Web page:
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Lectins as drug targets : functional, structural, and pharmacological insights into E-selectin and FimH

Preston, Roland Christopher. Lectins as drug targets : functional, structural, and pharmacological insights into E-selectin and FimH. 2014, PhD Thesis, University of Basel, Faculty of Science.

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Official URL: http://edoc.unibas.ch/diss/DissB_11109

Abstract

Lectins are carbohydrate-binding proteins found throughout nature in plants, viruses, pro- and eukaryotes. Their carbohydrate specificity as well as their biological functions are highly diverse. Lectins in humans primarily serve as cell-surface receptors and are mainly involved in the immunogenic processes. Bacterial lectins are often involved in conferring pathogenesis by binding to carbohydrates of the host. In this thesis, structural, functional, and pharmacological insights on the mammalian lectin E-selectin and the bacterial lectin FimH are given.
Part E-selectin:
E-selectin is a C-type lectin involved in leukocyte recruitment during inflammation by binding to the tetrasaccharide ligand sialyl Lewisx (sLex). It is involved in numerous diseases, e.g. asthma, psoriasis, stroke, rheumatoid arthritis or cancer metastasis. Targeting E-selectin with glycomimetic antagonists is therefore in the focus of drug discovery. The following aspects of E-selectin were investigated:
-Publication 1: The thermodynamic driving forces of the interaction of E-selectin with sLex and glycomimetics thereof were investigated. We demonstrated that sLex binding is an entropy-driven process, which is an uncommon feature of carbohydrate-lectin interactions.
-Manuscript 1: The co-crystallization of E-selectin with sLex or a more potent glycomimetics thereof revealed a previously unseen induced fit of the binding site involving alterations in the first two domains. We showed that this induced fit occurs in solution and discuss the physiological relevance.
-Manuscript 2: A flexible and a pre-organized E-selectin antagonist were characterized for their kinetic and thermodynamic properties, which revealed an unexpected loss in entropy for the pre-organized antagonist. Co-crystallization with a series of antagonists revealed the reason for this behavior.
-Publication 2: The single nucleotide polymorphism which leads to the S128R mutation in E-selectin has been correlated with an increased risk of developing various diseases. We investigated the binding behavior of this mutant and demonstrated that glycomimetics are efficacious in inhibiting E-selectin-S128R mediated binding.
-Manuscript 3: Mice are able to express the N-glycolyl form of sLex, unlike humans. Therefore, the specificity of murine E-selectin might be altered. We investigated the binding specificity of murine E-selectin and evaluated the potency of antagonists designed for human E-selectin. We confirmed the efficacy of E-selectin antagonists towards murine E-selectin, thus demonstrating the validity of mouse models.
Part FimH:
The bacterial lectin FimH is presented by uropathogenic E. coli (UPEC) on the tip of type 1 pili and mediates the adhesion to mannosylated structure in the lower urinary tract. This interaction allows UPEC to colonize the bladder, the initial step in bladder infection. Mannoside-based FimH antagonists are under investigation as treatment for bladder infections.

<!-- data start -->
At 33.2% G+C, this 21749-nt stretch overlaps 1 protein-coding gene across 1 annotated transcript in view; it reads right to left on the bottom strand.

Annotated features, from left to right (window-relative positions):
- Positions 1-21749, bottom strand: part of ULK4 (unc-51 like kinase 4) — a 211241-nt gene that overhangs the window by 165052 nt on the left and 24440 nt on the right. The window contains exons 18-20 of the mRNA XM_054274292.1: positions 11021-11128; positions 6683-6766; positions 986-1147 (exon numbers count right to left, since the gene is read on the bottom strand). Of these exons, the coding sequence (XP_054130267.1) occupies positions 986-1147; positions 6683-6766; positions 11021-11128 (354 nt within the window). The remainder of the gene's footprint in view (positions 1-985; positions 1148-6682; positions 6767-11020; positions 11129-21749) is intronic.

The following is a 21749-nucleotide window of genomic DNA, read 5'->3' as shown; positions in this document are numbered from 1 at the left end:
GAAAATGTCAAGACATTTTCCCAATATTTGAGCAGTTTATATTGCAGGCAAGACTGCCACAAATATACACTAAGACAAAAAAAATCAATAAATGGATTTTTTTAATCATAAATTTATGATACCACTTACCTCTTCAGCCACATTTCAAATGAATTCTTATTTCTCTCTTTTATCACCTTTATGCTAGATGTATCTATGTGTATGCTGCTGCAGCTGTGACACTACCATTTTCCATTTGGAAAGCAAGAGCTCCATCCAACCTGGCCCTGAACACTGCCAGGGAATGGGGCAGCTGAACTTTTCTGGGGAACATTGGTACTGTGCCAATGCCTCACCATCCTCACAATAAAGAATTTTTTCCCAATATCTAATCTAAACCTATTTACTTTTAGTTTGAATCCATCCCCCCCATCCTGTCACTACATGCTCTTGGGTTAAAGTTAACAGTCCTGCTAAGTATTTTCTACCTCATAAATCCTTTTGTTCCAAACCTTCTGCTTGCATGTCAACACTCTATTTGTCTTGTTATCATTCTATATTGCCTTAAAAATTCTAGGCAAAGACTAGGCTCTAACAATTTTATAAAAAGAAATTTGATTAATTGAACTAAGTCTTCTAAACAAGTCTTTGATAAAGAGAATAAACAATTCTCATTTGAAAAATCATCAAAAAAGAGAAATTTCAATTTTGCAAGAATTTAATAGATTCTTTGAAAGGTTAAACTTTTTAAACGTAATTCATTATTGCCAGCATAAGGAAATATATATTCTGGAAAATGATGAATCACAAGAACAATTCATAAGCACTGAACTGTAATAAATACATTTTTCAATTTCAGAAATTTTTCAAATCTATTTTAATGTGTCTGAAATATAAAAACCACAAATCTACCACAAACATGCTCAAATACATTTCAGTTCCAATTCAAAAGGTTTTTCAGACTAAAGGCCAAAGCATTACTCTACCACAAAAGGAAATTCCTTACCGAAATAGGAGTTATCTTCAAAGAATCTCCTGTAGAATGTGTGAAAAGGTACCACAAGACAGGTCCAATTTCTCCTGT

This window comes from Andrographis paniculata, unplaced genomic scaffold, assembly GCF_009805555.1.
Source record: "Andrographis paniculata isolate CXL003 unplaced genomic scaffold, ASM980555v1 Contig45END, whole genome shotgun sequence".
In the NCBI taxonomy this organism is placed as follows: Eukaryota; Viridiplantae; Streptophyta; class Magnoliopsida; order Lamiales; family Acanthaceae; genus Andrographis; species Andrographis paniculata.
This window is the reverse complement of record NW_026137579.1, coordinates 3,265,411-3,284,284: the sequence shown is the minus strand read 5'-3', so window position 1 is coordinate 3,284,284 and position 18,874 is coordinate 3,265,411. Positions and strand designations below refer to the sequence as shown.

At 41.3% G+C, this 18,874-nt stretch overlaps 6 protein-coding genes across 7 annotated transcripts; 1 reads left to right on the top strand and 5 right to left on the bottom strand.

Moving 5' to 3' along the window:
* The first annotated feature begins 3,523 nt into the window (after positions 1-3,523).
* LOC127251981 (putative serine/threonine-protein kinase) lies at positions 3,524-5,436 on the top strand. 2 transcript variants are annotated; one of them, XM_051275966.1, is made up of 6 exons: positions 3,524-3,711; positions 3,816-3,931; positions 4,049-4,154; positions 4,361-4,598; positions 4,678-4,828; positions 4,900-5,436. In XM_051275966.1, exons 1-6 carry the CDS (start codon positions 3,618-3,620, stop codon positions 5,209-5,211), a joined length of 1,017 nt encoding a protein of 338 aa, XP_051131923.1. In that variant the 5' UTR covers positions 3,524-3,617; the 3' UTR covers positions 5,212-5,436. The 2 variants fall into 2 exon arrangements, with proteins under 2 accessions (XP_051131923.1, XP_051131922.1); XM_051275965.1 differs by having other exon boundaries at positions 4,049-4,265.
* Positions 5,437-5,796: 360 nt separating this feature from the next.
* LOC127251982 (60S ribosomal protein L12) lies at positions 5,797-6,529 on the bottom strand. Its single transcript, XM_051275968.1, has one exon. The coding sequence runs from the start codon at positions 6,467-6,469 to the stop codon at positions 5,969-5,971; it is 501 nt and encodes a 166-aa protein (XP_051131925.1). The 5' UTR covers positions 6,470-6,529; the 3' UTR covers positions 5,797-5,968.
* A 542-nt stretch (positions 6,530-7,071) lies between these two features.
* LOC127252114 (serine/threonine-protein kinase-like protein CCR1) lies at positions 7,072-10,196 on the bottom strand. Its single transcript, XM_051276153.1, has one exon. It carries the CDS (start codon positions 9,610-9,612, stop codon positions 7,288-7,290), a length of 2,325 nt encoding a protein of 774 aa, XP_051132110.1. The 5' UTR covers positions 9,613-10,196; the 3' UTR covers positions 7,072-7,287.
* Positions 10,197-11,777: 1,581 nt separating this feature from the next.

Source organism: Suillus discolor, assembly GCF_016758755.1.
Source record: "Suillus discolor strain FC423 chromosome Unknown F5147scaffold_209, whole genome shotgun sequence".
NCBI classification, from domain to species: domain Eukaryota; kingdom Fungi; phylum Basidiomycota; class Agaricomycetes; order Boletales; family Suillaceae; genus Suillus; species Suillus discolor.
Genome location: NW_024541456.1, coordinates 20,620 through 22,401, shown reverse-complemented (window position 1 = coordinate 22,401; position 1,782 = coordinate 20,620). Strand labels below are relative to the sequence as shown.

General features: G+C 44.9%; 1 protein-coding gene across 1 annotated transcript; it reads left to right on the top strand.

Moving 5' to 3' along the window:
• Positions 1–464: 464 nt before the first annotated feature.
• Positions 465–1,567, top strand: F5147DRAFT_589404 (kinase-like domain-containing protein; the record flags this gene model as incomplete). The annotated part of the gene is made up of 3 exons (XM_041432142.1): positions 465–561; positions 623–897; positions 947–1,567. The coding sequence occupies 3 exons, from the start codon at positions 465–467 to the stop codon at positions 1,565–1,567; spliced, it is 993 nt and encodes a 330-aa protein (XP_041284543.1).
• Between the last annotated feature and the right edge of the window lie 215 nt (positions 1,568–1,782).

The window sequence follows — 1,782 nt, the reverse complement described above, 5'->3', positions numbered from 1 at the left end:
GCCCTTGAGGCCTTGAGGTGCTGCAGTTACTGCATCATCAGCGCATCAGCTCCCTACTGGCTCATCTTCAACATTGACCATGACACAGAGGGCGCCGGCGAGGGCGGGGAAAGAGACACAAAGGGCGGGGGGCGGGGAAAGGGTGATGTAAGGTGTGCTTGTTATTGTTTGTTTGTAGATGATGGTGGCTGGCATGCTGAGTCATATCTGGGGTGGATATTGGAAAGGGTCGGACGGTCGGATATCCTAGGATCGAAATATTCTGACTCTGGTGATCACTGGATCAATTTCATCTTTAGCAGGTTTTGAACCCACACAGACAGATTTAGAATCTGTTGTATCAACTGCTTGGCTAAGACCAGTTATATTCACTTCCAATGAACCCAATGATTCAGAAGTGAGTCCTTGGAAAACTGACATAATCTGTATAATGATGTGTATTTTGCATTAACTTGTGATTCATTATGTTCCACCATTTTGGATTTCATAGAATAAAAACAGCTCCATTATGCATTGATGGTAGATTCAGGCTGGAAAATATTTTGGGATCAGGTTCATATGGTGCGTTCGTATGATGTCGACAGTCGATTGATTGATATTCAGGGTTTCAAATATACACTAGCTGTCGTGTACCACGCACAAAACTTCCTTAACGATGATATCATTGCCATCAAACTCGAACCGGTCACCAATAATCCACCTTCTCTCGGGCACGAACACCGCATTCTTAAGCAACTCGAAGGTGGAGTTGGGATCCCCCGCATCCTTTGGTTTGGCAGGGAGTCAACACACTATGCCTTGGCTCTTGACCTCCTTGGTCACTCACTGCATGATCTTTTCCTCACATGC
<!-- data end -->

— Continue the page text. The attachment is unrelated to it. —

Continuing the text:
-Manuscript 4: The goal of a drug discovery program aimed to develop a treatment for urinary tract infections is to identify high-affinity, orally available, and safe FimH antagonists. Starting from the carboxylate substituted biphenyl alpha-D-mannopyranoside, affinity as well as the relevant pharmacokinetic parameters (solubility, permeability, renal excretion) could be substantially improved by a bioisosteric approach.
-Manuscript 5: To comprehend and further develop potent FimH antagonists, structural data on ligand-protein interaction is essential. In this manuscript we present the X-ray co-crystal structures of FimH with three antagonist classes for which structural data were unavailable to date and provide an explanation for the observed entropy-enthalpy compensation by NMR.
-Manuscript 6: Crystallographic studies of FimH with alkyl- or aryl-substituted alpha-D-mannopyranosides have demonstrated alternative binding poses with differing involvement of the residues Tyr48 and Tyr137 at the binding site entrance. Thermodynamic and molecular modeling analysis provided insights into the importance of the tyrosine-gate.
-Manuscript 7: Several mutations of FimH are found in clinical isolates, which influence the binding phenotype of FimH by altering the interaction of the two FimH domains (lectin- and pilin domain). To date, FimH antagonists have never been tested on clinically relevant FimH variants. We demonstrated that antagonist affinity correlated with the binding behavior of different FimH variants.
Advisors:Ernst, Beat
Committee Members:Glockshuber, Rudolf
Faculties and Departments:05 Faculty of Science > Departement Pharmazeutische Wissenschaften > Pharmazie > Molekulare Pharmazie (Ernst)
Item Type:Thesis
Thesis no:11109
Bibsysno:Link to catalogue
Number of Pages:306 p.
Language:English
Identification Number:
Last Modified:30 Jun 2016 10:56
Deposited On:02 Feb 2015 13:32

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